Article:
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The energy challenge
The global population has more than doubled since 1950 and is expected to increase by 40% by 2050. To support economic growth the world will need vast amounts of extra energy. The challenge is to meet the rising demand in economically, environmentally and socially responsible ways, including dealing with greenhouse gas emissions.
The world faces three hard truths in meeting the energy challenge.
- Firstly, demand for energy is growing rapidly, as countries including China and India enter the most energy-intensive phase of economic development.
- Secondly, supplies of easily accessible oil and natural gas are unlikely to keep up with demand after 2015. The world will have to use energy more efficiently and increase its use of other sources of energy. This means more renewables like solar, wind and biofuels, more nuclear energy, more coal, and more oil and natural gas from difficult-to-reach locations or unconventional sources like oil sands.
- Thirdly, as a result CO2 emissions from energy – responsible for more than half of man-made GHG emissions – are set to rise, even as concerns about climate change grow.
Possible energy futures
To help think about the future of energy, we have developed two possible Energy Scenarios.
In the first scenario, “Scramble”, government policies are too little, too late. There is no effective framework for managing GHGs. As a result, CO2 and other GHG emissions rise steadily until around 2040. By 2050, GHG emissions are heading towards concentration levels in the atmosphere far above the levels that scientists indicate are safe.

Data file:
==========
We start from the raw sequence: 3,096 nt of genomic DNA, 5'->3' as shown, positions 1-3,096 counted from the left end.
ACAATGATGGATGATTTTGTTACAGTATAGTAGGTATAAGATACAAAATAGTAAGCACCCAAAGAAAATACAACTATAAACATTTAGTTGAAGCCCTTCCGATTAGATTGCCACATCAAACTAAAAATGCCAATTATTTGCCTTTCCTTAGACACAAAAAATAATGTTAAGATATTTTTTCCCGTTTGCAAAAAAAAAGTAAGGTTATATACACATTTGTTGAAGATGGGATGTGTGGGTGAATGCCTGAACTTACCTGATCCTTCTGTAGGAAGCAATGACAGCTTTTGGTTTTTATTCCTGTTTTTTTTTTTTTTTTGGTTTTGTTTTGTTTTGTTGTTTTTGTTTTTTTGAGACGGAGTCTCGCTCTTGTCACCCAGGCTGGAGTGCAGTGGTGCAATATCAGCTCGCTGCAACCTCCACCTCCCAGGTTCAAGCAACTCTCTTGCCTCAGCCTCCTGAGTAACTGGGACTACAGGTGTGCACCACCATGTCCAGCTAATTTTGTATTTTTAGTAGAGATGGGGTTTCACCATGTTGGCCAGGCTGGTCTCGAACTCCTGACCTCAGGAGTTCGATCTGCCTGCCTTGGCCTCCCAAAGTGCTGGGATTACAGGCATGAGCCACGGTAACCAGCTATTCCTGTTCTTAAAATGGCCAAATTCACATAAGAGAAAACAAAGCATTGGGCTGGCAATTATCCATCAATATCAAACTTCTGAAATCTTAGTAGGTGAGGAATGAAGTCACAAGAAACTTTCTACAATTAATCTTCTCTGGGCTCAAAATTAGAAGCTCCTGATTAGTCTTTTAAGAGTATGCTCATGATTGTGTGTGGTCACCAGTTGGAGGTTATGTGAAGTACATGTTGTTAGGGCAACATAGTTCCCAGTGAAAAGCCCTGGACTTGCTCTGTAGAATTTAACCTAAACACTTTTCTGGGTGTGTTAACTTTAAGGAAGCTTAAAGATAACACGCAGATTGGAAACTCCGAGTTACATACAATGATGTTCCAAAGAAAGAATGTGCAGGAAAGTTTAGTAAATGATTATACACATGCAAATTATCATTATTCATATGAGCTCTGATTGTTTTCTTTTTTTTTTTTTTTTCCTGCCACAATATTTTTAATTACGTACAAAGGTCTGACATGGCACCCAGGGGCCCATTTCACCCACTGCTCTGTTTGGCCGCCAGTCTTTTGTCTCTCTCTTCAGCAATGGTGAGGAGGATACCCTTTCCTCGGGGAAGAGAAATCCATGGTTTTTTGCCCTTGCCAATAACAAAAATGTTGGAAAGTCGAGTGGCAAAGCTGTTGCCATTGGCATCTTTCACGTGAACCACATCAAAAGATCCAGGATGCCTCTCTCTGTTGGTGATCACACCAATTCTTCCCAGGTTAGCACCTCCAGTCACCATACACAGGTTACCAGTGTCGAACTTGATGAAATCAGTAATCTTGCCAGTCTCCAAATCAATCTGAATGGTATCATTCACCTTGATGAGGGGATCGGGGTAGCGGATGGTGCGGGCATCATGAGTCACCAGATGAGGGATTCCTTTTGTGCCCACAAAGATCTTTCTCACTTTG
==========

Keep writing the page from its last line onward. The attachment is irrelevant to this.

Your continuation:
In the second scenario, “Blueprints”, local and national governments introduce new standards, taxes and other policies to change behaviour, and improve the energy efficiency of buildings, vehicles and transport fuels. International emissions trading systems put a price on GHG emissions that accelerates innovation.
Vehicle fuel efficiency jumps significantly and electric cars are more widespread after 2030. CO2 capture and storage occurs at industrial sites. By 2020 CO2 emissions stop rising and then start to fall gradually. By 2050 GHG levels in Blueprints are on track to stabilise at levels in the atmosphere far lower than in “Scramble”. But even with these changes – and reductions in emissions of other GHGs like methane from agriculture – atmospheric concentrations of GHGs in a “Blueprints” world still stabilise at levels higher than the those scientists are currently calling for.
Meeting the energy challenge
To meet the energy challenge we are, for example, using advanced technologies to unlock oil and gas in more remote or hostile environments, and new techniques to extend the lives of existing fields. We are increasing production from unconventional sources, including oil sands. And we are part of wind projects.
We help to make the most of cleaner-burning natural gas through our liquefied natural gas and gas-to-liquids products. Already one of the world’s largest suppliers of biofuels, we are working to on advanced biofuels from sources such as straw and algae and to make our biofuels as sustainable as possible.
We are involved in a number of carbon capture and storage (CCS) demonstration projects around the world to research, develop and test the technologies and processes to capture CO2 and store it safely underground.